CHL Group Awarded $400m Social Housing Fund


The federal government's National Housing Finance and Investment Corporation (NHFIC) has awarded affordable housing provider CHL Group a newly established Victorian ground-lease housing contract.

The $400-million funding is to deliver, operate and maintain at least 1100 new homes, including social, affordable, specialist disability accommodation and private rental dwellings.

This will breakdown as 365 build-to-rent units, 619 social homes, 126 affordable homes and 52 specialist disability housing units across three metropolitan Melbourne housing projects on vacant Homes Victoria land in Brighton, Flemington and Prahran.

CHL managing director Steve Bevington said the provider would invest $75 million for its 15 per cent stake in the project and expected to recoup that equity within about the first 12 years of the 40-year lease period

“We have had a successful partnership with NHFIC since its inception,” Bevington said.

“This funding in particular is game changing, enabling CHL to accelerate the delivery of large-scale new social and affordable housing for hundreds of Victorians in a model that is replicable for the renewal of public housing nationally.”

Housing minister Michael Sukkar said the funds would bring the state’s commitment to supporting the delivery of more social and affordable housing to $720 million through the Affordable Housing Bond Aggregator (AHBA) and $90 million through the National Housing Infrastructure Facility.

“This is a complex project and the expertise of the NHFIC team from the start was key to accelerating the delivery of at least 1100 new homes, while ensuring that the deal delivered more than $50 million in savings over the life of the project to CHL,” Sukkar said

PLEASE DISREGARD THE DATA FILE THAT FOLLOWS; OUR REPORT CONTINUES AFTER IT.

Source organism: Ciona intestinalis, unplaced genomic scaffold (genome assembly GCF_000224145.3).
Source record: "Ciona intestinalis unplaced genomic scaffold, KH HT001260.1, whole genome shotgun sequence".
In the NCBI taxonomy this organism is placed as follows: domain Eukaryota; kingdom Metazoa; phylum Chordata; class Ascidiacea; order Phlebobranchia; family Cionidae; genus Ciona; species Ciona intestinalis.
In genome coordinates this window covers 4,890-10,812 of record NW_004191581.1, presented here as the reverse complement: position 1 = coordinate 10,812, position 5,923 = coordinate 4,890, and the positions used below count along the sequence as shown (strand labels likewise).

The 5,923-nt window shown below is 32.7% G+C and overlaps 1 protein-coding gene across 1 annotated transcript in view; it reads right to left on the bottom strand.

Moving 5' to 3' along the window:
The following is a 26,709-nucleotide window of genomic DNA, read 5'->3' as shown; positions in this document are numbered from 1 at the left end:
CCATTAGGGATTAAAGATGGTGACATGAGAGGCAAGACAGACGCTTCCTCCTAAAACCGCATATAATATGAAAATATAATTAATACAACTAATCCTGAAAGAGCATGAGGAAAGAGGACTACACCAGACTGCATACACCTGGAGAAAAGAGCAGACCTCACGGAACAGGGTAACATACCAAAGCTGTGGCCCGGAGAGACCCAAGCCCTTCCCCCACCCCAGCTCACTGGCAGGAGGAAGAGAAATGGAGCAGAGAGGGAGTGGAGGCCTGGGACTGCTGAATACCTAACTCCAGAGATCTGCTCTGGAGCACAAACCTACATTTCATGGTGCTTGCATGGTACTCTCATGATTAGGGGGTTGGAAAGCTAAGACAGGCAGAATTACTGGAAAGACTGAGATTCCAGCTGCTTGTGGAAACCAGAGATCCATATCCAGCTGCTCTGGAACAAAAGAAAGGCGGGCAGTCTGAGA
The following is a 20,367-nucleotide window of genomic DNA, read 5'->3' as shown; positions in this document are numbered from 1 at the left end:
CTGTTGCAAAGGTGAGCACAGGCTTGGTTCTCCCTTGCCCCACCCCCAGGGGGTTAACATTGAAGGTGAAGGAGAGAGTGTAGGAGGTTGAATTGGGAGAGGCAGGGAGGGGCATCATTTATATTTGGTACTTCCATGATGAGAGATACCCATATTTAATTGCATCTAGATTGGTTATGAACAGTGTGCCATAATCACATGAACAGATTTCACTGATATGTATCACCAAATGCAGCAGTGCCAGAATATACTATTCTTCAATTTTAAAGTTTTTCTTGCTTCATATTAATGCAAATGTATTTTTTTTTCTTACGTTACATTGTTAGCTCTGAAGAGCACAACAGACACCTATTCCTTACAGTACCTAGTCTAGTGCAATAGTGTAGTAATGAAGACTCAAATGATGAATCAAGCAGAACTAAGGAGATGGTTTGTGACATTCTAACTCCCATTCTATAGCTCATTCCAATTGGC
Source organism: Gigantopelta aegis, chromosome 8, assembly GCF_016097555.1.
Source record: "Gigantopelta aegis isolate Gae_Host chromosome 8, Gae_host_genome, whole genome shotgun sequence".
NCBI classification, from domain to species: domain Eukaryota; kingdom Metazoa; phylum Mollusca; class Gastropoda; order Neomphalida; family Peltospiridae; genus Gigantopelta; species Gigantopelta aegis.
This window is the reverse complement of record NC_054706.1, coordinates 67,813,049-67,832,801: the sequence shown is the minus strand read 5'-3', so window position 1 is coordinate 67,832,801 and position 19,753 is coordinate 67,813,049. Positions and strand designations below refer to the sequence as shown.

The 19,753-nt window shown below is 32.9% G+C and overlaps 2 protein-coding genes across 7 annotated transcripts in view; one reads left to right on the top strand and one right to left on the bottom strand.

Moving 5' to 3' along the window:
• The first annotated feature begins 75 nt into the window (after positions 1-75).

The deal will be NHFIC’s largest transaction to date and includes approximately $51 million of financing from NHIF to accelerate critical infrastructure development for these projects.

Last week the federal budget detailed that the National Housing and Homelessness Agreement would be maintained at $1.6 billion with states and territories.

The funds, which have been criticised by industry experts, provide ongoing housing subsidies, such as Commonwealth Rent Assistance, and preserves the status quo of tax incentives for housing investors and homeowners.

At the centre of Labor leader Anthony Albanese’s response to the federal budget was a promise to establish a $10-billion future fund to build 30,000 low-cost houses, including 10,000 affordable dwellings for frontline workers.

With house prices soaring in the wake of the Covid-19 pandemic, housing affordability is again a central political issue and Labor’s policy aims to make it a key component of the election campaign.

During the first five years of the fund, Labor estimated that $200 million would go to the repair and maintenance of housing in remote Indigenous communities, $100 million for crisis housing and $30 million for housing homeless veterans.


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